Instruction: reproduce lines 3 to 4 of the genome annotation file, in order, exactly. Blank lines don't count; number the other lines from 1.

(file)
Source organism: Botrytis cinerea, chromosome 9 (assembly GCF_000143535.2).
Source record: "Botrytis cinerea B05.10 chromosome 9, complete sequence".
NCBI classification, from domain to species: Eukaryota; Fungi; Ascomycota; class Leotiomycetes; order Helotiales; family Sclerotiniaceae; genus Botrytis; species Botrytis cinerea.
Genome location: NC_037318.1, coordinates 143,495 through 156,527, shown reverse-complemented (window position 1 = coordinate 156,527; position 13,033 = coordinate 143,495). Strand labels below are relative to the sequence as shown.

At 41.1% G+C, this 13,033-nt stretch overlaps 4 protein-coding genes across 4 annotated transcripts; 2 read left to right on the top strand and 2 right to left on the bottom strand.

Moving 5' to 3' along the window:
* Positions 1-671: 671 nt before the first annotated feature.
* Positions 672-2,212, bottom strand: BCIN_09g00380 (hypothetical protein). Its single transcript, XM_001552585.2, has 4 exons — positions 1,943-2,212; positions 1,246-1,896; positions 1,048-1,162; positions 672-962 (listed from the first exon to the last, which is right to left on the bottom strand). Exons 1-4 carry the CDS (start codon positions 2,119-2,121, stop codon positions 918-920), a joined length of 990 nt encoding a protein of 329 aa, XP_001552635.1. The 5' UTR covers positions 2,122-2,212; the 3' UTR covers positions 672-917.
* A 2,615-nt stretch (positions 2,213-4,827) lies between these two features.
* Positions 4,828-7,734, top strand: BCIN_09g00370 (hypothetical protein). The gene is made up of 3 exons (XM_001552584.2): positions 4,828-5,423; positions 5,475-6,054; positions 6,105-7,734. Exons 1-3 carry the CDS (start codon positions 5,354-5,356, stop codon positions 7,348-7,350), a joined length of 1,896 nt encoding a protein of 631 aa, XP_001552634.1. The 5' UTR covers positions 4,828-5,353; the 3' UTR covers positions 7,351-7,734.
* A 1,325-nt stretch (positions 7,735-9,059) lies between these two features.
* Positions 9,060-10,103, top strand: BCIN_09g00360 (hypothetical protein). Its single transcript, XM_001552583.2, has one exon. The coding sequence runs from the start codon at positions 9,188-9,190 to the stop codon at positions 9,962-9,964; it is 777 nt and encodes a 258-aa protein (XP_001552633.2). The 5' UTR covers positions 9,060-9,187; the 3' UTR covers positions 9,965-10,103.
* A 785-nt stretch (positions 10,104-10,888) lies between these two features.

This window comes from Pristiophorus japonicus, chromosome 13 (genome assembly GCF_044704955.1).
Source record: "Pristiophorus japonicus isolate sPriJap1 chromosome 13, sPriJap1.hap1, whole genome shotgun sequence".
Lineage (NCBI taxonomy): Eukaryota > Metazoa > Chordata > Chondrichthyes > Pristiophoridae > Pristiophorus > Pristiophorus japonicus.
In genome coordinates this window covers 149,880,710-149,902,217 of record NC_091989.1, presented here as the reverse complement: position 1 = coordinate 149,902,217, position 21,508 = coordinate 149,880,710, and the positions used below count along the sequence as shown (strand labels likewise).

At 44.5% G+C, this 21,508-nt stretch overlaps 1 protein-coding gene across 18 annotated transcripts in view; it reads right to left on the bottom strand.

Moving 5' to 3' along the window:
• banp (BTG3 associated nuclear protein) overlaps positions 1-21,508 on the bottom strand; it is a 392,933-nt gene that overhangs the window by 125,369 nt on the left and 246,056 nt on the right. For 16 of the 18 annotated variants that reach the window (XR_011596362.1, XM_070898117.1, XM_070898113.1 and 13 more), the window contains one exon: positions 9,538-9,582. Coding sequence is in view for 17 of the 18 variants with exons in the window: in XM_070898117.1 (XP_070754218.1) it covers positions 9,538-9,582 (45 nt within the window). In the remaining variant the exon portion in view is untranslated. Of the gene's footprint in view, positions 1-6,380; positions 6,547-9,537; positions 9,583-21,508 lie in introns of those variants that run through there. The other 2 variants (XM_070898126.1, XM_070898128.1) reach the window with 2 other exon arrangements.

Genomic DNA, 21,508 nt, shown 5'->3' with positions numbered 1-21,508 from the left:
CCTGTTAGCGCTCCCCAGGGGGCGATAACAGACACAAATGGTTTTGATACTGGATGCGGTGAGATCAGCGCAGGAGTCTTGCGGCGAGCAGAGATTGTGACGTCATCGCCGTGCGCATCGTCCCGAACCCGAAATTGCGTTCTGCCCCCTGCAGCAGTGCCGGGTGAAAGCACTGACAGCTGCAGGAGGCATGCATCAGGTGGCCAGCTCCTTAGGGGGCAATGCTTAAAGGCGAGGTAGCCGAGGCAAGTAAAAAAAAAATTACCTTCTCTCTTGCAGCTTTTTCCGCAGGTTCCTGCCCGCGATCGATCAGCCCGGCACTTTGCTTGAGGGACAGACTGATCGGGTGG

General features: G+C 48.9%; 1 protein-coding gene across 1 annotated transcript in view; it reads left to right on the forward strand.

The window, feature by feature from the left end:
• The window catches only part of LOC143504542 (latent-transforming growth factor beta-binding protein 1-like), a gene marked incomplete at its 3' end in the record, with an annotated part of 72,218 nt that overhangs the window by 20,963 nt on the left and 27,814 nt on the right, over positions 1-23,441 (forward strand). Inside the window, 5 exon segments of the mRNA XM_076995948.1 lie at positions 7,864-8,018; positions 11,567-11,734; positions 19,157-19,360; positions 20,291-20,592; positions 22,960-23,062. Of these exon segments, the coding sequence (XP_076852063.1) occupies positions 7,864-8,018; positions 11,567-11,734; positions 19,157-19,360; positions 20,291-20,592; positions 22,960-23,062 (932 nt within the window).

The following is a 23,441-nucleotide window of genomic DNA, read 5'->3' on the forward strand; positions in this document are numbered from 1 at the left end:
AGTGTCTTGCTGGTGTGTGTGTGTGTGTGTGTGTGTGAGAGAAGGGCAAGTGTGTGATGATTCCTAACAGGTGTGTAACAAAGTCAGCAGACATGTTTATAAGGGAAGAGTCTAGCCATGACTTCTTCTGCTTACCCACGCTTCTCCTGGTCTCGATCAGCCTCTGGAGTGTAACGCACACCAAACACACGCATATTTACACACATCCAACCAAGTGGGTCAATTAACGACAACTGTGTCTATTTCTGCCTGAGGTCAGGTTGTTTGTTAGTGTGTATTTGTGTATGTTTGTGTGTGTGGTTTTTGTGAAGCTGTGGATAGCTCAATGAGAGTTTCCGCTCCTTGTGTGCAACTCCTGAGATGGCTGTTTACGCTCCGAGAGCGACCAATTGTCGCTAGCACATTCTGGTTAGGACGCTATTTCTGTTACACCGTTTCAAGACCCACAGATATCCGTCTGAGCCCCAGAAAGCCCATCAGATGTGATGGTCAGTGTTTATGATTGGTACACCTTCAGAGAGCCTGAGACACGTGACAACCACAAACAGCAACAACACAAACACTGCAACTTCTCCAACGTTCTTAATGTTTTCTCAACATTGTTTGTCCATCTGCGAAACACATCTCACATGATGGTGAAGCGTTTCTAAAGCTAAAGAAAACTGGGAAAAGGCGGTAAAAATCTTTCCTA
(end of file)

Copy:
NCBI classification, from domain to species: Eukaryota; Fungi; Ascomycota; class Leotiomycetes; order Helotiales; family Sclerotiniaceae; genus Botrytis; species Botrytis cinerea.
Genome location: NC_037318.1, coordinates 143,495 through 156,527, shown reverse-complemented (window position 1 = coordinate 156,527; position 13,033 = coordinate 143,495). Strand labels below are relative to the sequence as shown.